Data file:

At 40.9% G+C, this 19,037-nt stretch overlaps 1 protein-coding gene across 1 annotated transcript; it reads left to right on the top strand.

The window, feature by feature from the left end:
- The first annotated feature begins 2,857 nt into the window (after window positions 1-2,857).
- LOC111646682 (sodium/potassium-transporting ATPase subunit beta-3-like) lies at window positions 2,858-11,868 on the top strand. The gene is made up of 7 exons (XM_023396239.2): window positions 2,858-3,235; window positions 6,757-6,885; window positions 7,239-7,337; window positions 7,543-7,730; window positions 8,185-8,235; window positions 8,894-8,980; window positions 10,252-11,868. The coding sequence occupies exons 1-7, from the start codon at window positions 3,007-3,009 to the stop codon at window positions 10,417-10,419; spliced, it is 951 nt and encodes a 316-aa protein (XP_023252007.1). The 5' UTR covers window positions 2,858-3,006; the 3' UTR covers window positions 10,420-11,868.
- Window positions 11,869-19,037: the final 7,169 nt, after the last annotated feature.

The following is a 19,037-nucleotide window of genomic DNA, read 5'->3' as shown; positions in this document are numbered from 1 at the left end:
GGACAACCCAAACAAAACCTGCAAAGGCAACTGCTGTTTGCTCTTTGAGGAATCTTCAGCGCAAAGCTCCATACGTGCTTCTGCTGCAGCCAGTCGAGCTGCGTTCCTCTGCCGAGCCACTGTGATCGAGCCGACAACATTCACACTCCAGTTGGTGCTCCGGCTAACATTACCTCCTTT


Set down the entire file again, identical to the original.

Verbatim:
At 40.9% G+C, this 19,037-nt stretch overlaps 1 protein-coding gene across 1 annotated transcript; it reads left to right on the top strand.

The window, feature by feature from the left end:
- The first annotated feature begins 2,857 nt into the window (after window positions 1-2,857).
- LOC111646682 (sodium/potassium-transporting ATPase subunit beta-3-like) lies at window positions 2,858-11,868 on the top strand. The gene is made up of 7 exons (XM_023396239.2): window positions 2,858-3,235; window positions 6,757-6,885; window positions 7,239-7,337; window positions 7,543-7,730; window positions 8,185-8,235; window positions 8,894-8,980; window positions 10,252-11,868. The coding sequence occupies exons 1-7, from the start codon at window positions 3,007-3,009 to the stop codon at window positions 10,417-10,419; spliced, it is 951 nt and encodes a 316-aa protein (XP_023252007.1). The 5' UTR covers window positions 2,858-3,006; the 3' UTR covers window positions 10,420-11,868.
- Window positions 11,869-19,037: the final 7,169 nt, after the last annotated feature.

The following is a 19,037-nucleotide window of genomic DNA, read 5'->3' as shown; positions in this document are numbered from 1 at the left end:
GGACAACCCAAACAAAACCTGCAAAGGCAACTGCTGTTTGCTCTTTGAGGAATCTTCAGCGCAAAGCTCCATACGTGCTTCTGCTGCAGCCAGTCGAGCTGCGTTCCTCTGCCGAGCCACTGTGATCGAGCCGACAACATTCACACTCCAGTTGGTGCTCCGGCTAACATTACCTCCTTT